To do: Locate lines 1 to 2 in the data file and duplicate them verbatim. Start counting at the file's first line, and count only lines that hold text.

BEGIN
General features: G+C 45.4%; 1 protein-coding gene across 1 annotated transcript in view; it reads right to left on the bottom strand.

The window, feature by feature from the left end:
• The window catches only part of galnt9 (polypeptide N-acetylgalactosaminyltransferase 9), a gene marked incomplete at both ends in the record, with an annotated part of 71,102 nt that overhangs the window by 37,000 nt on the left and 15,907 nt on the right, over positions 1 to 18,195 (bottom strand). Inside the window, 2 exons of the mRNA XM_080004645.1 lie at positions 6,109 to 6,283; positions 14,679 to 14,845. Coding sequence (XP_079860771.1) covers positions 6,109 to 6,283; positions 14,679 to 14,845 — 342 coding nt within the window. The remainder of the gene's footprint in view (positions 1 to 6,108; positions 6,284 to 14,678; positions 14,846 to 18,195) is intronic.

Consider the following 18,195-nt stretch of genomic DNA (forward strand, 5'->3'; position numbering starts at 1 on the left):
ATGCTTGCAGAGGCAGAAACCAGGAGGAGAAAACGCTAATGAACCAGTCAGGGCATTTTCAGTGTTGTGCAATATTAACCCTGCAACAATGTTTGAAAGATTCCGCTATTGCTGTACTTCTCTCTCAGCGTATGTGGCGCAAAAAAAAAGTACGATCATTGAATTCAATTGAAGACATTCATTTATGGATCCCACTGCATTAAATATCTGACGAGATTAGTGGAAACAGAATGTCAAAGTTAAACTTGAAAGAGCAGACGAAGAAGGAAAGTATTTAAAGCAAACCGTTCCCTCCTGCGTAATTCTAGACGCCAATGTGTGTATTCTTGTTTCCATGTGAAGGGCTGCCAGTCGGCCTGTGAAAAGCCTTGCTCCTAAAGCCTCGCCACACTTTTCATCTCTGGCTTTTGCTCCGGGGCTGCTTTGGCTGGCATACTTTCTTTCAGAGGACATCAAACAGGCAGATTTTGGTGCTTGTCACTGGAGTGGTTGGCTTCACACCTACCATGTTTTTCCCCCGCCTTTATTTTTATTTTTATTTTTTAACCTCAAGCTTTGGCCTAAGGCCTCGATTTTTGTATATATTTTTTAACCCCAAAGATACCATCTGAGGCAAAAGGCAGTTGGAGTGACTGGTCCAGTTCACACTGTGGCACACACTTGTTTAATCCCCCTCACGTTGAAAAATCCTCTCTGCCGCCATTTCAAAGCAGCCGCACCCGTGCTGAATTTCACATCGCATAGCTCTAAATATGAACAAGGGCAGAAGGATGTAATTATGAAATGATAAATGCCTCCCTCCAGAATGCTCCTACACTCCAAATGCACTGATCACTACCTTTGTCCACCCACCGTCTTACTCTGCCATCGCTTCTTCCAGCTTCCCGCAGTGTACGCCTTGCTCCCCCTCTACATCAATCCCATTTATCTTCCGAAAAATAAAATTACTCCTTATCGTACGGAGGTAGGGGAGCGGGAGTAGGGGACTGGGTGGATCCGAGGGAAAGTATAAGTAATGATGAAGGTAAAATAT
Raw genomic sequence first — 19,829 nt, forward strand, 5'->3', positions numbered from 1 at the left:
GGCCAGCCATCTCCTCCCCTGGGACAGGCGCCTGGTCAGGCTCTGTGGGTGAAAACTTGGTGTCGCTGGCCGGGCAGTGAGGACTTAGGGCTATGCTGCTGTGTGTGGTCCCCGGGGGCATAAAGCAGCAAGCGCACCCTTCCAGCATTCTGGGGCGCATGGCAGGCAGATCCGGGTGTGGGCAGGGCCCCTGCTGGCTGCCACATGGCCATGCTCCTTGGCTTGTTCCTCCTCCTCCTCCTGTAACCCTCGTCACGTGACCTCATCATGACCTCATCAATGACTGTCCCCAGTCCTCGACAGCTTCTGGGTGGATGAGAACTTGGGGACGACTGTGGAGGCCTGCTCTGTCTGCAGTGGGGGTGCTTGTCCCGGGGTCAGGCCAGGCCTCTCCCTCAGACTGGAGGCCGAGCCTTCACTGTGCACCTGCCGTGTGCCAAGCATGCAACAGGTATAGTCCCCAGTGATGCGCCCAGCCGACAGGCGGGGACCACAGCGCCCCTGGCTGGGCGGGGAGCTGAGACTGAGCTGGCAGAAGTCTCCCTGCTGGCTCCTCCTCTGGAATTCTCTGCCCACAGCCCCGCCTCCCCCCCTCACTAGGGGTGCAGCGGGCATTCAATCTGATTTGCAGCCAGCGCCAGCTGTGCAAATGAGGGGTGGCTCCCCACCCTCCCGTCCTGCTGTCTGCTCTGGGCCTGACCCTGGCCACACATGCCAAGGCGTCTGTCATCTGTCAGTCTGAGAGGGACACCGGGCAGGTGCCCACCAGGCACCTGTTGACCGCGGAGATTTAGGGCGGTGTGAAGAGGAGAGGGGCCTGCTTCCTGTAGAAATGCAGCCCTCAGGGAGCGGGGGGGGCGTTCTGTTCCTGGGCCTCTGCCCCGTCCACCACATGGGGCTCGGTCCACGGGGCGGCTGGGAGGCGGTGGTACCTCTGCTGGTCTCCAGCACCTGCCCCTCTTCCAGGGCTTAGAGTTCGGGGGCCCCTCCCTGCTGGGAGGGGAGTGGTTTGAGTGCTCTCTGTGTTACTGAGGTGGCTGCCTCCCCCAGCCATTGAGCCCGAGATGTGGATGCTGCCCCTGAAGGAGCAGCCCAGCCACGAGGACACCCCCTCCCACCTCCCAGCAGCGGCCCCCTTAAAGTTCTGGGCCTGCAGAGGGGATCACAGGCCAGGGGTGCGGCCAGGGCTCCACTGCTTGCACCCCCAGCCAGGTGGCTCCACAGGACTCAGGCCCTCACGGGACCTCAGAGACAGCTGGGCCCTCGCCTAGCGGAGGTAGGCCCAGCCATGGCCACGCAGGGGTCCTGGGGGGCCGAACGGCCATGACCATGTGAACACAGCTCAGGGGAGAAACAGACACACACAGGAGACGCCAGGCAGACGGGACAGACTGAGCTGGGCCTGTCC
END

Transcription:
General features: G+C 45.4%; 1 protein-coding gene across 1 annotated transcript in view; it reads right to left on the bottom strand.

The window, feature by feature from the left end: